“And then, the next sentence was, ‘We consider you to be expendable.’ Now for a college guy, that’s not a very nice thing to have to take from anybody.”
Quimby was among about 15,000 troops packed on the Queen Mary — formerly an ocean liner that carried wealthy passengers to and from Europe — on a six-day journey to Great Britain. Rooms that were built for two passengers held up to 24 troops, Quimby remembers.
At one point during the crossing, the ship, which made the crossing in half the time that a standard troop-carrying ship could, encountered a German submarine.
“They got us all on deck, 15,000 of us, and said, ‘Put on your life jackets,’ ” Quimby said. “And we looked at each other and said, ‘My God, if you get in that Atlantic Ocean in December, we wouldn’t last 30 minutes.’
“We just sort of laughed it off. But the boat was fast enough and they never hit us with a torpedo. That was scary.”
Quimby, a second lieutenant at the time, crossed Scotland and stayed at a camp just outside London before he was sent to join up with the 309th Engineer Combat Battalion in Belgium.
His job kept him constantly on the move and frequently behind enemy lines. In mid-December, Germany had launched a counter-offensive against the Allied forces, which had been slowly pushing the Nazi lines back until they were nearly at the German border.
The 30 divisions of German troops and tank units, aided by heavy fog and snow that kept Allied airplanes grounded, had managed to push the American and British forces back in parts of Belgium and Luxembourg, creating bulge in the Allied line. It would take more than a month of intense fighting and slow progress for the Allies to regain their ground.
In one particularly gruesome incident, the Germans took two truckloads of American prisoners of war to a field in Malmedy, Belgium, and slaughtered nearly all of them.
Quimby came upon the scene the following day.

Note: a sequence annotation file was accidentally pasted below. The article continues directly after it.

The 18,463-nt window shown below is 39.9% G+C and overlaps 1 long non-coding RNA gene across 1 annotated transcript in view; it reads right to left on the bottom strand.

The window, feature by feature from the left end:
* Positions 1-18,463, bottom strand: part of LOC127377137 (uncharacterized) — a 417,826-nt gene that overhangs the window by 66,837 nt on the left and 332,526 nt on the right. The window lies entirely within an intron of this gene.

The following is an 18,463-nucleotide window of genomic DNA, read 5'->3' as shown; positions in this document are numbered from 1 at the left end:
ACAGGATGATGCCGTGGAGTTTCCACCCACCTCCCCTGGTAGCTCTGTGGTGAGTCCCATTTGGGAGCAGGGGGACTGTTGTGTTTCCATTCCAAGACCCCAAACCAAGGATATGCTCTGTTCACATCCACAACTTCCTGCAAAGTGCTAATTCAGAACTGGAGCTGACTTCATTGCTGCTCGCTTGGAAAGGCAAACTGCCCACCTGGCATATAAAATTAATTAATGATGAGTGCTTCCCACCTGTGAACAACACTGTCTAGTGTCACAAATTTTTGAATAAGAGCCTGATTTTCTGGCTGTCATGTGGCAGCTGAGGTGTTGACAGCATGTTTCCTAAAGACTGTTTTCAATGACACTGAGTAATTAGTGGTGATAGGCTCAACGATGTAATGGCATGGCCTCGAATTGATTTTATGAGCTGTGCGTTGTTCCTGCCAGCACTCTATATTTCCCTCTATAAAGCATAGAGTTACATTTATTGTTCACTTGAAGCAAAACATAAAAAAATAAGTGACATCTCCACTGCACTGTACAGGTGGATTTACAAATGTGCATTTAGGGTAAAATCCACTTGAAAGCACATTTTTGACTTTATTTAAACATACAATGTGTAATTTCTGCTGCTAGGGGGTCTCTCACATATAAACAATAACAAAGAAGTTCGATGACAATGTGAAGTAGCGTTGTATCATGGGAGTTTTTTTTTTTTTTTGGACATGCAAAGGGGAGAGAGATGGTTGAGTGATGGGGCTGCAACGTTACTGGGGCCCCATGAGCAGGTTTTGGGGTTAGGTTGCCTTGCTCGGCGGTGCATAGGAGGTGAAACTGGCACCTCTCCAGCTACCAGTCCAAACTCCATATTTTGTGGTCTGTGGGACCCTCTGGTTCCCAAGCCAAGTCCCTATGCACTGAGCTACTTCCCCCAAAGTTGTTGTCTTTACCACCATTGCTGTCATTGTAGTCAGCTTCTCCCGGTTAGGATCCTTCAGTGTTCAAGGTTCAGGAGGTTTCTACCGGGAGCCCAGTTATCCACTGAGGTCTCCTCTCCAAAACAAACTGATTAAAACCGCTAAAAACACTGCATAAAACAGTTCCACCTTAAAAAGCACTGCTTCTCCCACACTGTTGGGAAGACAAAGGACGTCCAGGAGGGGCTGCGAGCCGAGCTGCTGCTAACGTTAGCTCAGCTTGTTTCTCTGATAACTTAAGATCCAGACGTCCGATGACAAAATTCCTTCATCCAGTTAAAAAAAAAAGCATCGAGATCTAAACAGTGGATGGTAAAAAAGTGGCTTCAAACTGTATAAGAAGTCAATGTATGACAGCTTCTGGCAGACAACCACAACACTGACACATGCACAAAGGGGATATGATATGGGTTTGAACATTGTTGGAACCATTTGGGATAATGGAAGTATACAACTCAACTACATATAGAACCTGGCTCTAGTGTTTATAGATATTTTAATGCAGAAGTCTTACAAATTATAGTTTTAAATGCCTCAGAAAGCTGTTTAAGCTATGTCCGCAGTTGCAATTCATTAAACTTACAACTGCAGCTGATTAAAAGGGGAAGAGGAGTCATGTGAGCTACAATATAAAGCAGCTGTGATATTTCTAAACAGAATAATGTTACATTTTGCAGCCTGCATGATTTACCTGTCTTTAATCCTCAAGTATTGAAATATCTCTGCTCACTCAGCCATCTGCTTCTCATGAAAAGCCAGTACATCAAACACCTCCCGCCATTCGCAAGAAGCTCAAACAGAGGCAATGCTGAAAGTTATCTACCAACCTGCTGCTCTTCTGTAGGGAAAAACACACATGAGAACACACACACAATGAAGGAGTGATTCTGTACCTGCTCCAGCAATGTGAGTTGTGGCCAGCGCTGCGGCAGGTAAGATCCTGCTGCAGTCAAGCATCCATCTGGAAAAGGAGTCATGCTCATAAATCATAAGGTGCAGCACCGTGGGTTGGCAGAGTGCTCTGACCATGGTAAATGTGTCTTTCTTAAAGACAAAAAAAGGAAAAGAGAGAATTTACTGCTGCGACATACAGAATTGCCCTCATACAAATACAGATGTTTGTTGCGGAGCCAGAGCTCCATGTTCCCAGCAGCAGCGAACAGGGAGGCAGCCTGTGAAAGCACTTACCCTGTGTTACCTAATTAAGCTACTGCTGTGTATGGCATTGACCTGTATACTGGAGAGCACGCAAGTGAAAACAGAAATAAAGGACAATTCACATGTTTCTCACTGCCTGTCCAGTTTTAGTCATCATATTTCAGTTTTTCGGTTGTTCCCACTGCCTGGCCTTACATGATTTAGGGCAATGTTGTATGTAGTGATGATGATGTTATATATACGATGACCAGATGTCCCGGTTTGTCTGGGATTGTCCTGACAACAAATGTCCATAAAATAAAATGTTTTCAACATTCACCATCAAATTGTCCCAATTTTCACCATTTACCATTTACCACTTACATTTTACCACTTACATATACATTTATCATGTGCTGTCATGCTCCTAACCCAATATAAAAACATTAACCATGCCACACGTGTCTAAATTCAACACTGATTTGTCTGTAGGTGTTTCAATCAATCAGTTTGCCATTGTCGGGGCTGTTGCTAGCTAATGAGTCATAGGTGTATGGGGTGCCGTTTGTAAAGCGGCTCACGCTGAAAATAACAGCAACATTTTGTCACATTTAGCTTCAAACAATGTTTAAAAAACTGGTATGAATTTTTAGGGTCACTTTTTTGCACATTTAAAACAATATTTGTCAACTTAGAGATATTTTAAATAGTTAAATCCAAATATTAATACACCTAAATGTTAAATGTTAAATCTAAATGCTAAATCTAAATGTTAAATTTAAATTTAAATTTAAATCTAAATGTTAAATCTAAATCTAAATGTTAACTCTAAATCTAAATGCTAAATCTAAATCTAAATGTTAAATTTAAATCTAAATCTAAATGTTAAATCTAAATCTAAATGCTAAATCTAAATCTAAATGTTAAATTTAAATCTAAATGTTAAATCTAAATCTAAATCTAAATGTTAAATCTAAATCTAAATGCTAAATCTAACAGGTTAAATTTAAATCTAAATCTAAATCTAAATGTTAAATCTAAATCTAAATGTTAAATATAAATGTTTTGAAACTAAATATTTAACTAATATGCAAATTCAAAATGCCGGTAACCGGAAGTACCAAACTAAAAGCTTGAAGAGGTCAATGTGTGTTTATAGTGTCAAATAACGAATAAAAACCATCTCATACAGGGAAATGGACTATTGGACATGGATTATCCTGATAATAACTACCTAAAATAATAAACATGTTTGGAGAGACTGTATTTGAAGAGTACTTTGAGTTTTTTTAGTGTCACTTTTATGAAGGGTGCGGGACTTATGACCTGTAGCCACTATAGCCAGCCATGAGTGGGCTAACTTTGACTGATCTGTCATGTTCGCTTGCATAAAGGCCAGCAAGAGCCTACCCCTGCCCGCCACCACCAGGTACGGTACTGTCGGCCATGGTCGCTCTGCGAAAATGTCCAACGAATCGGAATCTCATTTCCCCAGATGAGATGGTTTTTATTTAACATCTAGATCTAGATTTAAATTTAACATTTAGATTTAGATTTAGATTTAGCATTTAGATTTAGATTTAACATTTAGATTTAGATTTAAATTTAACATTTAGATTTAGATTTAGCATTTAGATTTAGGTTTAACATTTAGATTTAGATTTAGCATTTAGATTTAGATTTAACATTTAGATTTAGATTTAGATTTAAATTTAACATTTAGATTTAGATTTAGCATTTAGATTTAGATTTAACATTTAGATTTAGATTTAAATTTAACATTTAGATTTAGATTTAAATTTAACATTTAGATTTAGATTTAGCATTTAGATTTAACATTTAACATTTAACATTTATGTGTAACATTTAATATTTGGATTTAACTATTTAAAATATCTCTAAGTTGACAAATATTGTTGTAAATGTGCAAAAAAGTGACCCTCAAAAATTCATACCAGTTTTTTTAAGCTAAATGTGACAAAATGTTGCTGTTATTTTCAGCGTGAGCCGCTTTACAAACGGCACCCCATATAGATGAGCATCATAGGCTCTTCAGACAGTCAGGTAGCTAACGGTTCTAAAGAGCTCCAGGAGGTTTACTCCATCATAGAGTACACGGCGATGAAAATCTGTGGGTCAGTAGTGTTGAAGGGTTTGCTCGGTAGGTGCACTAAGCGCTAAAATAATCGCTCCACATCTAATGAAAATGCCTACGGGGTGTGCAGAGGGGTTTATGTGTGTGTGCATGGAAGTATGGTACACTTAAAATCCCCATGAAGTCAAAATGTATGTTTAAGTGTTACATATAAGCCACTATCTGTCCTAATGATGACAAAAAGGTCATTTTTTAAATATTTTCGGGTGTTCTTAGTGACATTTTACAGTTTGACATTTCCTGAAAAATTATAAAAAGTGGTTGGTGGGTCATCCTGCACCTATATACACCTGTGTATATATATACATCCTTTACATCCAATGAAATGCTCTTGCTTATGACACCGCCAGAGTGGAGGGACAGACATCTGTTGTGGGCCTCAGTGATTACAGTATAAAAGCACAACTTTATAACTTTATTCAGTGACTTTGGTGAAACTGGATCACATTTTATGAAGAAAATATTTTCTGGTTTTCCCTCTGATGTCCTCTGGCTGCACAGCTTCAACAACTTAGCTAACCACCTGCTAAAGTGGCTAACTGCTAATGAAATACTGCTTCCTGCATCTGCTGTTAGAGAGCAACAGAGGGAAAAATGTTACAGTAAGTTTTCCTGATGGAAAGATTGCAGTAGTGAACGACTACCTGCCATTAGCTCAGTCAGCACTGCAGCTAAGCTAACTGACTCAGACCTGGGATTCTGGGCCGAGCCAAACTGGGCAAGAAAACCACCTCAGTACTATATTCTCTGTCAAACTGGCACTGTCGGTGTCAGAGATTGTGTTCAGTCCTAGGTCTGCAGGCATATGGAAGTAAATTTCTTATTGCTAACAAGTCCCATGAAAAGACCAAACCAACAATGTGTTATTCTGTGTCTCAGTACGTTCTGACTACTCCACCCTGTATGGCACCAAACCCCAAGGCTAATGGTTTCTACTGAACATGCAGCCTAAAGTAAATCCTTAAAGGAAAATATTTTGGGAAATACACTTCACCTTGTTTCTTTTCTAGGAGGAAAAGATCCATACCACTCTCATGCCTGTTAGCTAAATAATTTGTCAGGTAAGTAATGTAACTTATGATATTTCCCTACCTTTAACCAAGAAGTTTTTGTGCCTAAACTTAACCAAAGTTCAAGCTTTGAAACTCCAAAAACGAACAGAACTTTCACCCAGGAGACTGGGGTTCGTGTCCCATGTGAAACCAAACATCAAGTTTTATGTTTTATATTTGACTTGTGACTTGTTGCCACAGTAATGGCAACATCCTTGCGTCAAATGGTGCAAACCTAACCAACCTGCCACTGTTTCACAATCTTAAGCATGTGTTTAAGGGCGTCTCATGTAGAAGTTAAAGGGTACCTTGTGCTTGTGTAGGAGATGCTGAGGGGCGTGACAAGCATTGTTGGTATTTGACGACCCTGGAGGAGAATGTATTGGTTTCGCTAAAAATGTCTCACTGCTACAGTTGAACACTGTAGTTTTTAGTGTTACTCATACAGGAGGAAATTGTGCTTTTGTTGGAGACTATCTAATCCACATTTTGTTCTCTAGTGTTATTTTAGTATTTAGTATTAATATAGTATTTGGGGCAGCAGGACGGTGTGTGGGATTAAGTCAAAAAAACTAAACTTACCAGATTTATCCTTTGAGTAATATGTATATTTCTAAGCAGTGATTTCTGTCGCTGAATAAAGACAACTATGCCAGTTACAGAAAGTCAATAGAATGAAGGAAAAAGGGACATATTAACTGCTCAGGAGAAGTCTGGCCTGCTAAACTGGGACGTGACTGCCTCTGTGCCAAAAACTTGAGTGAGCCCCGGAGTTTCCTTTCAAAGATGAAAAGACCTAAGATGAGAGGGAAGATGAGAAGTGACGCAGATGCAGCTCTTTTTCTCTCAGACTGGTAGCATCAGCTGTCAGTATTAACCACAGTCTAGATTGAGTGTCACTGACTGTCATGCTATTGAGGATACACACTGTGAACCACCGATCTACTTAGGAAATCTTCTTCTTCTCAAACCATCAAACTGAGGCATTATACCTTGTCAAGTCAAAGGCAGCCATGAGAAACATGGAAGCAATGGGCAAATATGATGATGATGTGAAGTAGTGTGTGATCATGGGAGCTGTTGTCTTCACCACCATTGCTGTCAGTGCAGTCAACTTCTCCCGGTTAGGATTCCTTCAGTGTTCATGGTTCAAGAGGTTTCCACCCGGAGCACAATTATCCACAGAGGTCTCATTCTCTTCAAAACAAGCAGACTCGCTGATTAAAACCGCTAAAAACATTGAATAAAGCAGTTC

“The words helpless and hopeless are two that I’ve remembered ever since, and we still talk about them in our counseling because that’s the way you get in combat,” Quimby said. “You can’t do anything about anybody trying to kill you. It’s crazy.
“But it has this effect on your brain, this damage that really is tough.”
Within a month of returning from the war, Quimby landed a job in the maintenance department at Markem, a printing technology company, where his father had worked.
He took his work seriously and rose through the ranks quickly. He stayed in the military for another seven years as a Reservist and eventually married and had children.
“I do have this military discipline thing and I think that helped me at Markem,” he said. “I was very serious about doing a good job.”
In pictures from the war, Quimby’s fair hair is swept neatly aside; his grin slightly mischievous, his uniform neatly pressed. An athlete and avid sailor from a young age, Quimby recalls being able to do 200 pushups and sit-ups during his military training.
These days, his hair has grayed and he uses a walker or a hand-carved walking stick given to him by local veterans, but he continues to exercise daily and frequently wears a baseball cap emblazoned with “Army” and bearing several military pins.
Things he did after returning from war and bouts of anxiety that he considered normal he now realizes were early signs of the stress of adjusting to life after combat.
“I used to drink straight Old Grandad every Friday night after work or Saturday and get in my brand-new Buick that civilians couldn’t even buy yet because they were just starting to make them, and I wouldn’t quit until I got that needle up to 100,” he said.
“I was damaging everybody’s life, including my own. But I thought, ‘That’s macho.’ ”
It would take him more than four decades to learn about the effects trauma can have.
As the Allies slowly pushed the battered German forces back though Belgium and eventually across their own border, Quimby continued to work as a reconnaissance officer and later was posted to a headquarters company, a battalion-level position.
While Quimby whizzed around in his Jeep and slept wherever he could find a cellar hole in a bombed-out building, the conditions began to take their toll on him and all the men around him.
“Sleeping like that, and especially waking up with snow on your face, you got to wonder, when is this ever going to end?” he said. “It was a long winter.